Facebook Likes

In my last post, I wrote about new things coming from old things. This post is also, in a way, about that – about a New Year’s resolution that I might actually achieve. It doesn’t matter that it’s the middle of February.

I have resolved to “like” more of the posts I see on Facebook. This is not the most salutary resolution in the History of Time; but I’ve already seen most of my New Year’s resolutions pass me by (what were they, again?) – and this one seems achievable. And it does not require me resolving to use social media less – which is part of its charm. Because I do, continually, resolve to use it less; I do, always, have mixed feelings about its utility and its complex effects on modern politics. But I don’t quit it, and so I’d like to use it better than I do (which is, lately, to post pictures of my kitten, which trend apparently everyone has noticed. Yes, I like him; yes, it will stop eventually).

Let me explain. People talk about “likes”; I’ve heard them do so, anyway. Certainly my students do. (See what I did there? Distanced this phenomenon – wanting likes – from me by a certain number of decades, as though I, too, were not a party to it.) People talk about which posts garner the most likes; people craft their online personas in order to collect and display, as if in a glass case, virtual affection.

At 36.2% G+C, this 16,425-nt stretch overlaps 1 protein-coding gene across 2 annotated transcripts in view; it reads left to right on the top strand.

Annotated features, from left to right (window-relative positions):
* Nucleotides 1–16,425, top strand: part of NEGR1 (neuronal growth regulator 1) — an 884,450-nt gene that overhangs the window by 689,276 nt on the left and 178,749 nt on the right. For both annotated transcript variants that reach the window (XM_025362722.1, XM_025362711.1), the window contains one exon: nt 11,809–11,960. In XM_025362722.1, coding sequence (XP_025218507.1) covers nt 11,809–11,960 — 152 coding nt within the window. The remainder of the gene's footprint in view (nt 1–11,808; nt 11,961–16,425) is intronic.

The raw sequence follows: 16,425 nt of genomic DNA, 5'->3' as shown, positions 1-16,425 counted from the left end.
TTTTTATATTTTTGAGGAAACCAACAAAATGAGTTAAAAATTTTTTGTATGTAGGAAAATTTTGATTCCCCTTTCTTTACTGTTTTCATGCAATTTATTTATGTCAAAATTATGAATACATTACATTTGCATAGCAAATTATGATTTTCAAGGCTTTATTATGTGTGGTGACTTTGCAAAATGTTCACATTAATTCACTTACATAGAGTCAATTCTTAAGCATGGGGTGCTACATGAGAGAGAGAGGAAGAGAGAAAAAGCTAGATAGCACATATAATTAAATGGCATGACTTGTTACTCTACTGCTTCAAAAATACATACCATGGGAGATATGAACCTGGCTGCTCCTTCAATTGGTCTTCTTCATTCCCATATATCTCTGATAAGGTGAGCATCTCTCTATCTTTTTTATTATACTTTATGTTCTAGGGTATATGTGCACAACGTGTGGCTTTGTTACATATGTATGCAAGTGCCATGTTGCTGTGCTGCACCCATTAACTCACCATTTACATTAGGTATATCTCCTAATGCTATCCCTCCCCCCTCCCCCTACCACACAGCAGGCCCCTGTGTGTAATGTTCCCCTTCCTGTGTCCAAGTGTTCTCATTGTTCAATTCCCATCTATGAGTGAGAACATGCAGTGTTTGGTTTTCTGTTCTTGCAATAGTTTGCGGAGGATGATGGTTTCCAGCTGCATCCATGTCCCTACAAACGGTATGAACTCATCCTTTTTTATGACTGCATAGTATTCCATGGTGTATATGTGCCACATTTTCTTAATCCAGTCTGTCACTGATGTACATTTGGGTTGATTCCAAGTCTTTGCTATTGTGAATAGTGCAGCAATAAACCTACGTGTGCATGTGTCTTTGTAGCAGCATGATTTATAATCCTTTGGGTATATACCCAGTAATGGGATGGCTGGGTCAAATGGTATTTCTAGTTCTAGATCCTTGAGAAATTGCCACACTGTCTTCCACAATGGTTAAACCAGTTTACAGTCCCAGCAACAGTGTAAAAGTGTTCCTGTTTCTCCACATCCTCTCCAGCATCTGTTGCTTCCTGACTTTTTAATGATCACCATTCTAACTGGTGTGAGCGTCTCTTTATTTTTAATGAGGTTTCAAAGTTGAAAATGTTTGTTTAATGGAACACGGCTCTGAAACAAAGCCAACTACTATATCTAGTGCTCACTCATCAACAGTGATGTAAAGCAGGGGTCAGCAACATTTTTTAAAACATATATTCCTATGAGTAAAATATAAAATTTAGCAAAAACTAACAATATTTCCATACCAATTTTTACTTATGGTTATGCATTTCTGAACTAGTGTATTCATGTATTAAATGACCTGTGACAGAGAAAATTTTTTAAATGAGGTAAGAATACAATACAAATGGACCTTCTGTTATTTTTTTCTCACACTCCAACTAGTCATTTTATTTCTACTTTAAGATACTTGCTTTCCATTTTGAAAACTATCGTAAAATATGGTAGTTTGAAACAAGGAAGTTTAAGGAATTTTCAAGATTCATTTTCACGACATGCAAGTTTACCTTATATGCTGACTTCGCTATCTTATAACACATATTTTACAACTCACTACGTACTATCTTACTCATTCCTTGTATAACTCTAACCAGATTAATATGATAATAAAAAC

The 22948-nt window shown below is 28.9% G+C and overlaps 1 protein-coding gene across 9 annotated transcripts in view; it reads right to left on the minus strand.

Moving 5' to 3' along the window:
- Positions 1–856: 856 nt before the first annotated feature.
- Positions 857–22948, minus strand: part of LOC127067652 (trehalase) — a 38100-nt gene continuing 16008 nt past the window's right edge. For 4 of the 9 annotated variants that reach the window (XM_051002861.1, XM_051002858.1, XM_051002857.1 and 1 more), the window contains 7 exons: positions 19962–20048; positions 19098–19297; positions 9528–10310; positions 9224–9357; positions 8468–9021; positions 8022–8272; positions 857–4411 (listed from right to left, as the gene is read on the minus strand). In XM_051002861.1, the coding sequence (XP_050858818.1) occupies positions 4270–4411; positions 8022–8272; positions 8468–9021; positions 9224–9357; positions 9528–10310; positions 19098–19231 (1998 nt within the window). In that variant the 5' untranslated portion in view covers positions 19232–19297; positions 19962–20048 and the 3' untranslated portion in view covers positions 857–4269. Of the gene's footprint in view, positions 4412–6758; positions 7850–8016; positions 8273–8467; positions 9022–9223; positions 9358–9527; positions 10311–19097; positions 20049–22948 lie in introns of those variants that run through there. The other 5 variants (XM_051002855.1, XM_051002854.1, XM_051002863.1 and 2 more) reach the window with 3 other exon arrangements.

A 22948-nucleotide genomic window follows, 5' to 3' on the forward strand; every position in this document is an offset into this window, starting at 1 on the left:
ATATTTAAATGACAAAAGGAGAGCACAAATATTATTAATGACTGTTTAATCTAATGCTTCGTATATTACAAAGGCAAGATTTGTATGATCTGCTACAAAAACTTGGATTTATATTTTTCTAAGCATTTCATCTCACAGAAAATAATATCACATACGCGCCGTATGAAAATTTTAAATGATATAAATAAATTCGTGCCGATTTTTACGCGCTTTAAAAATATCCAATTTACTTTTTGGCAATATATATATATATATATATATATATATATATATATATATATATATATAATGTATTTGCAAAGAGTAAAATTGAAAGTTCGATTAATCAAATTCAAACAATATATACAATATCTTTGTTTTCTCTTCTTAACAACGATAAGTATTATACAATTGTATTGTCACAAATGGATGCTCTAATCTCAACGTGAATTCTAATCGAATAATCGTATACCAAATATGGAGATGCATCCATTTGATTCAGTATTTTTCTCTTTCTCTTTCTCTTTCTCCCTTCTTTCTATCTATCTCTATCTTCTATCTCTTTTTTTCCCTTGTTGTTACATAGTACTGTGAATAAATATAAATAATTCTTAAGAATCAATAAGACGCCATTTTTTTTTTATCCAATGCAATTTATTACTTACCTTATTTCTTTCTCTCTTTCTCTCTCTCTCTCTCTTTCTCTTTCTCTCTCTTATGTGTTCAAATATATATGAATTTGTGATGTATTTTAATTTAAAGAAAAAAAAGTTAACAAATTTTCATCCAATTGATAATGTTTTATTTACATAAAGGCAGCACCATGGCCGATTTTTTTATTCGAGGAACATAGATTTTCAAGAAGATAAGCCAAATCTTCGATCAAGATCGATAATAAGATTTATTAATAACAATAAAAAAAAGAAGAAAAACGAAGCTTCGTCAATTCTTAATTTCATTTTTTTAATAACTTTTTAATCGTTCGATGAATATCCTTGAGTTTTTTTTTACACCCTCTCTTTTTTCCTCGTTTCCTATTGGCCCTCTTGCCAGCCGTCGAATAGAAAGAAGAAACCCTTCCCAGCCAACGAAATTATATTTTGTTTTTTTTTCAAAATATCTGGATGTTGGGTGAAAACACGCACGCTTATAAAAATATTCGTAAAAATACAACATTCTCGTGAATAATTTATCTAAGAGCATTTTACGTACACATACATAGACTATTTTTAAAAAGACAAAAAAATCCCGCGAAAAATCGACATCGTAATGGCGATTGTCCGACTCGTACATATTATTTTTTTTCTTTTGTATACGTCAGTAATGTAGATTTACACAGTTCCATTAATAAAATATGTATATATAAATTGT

People seem to focus, sometimes anyway, on this phenomenon more than on life – the live blogging of an event, posting pictures to Facebook of the person when you’re with the person. Messaging back and forth on social media, also when you are literally with the person. I know of what I speak – I have done this, occasionally. It is a truism that we think too carefully and too much about our selves, the crafting of our selves, our brands. It is a truism that the contrast between the shiny picture on social media and the patina of real life can breed discontent and even depression, to say nothing of envy.

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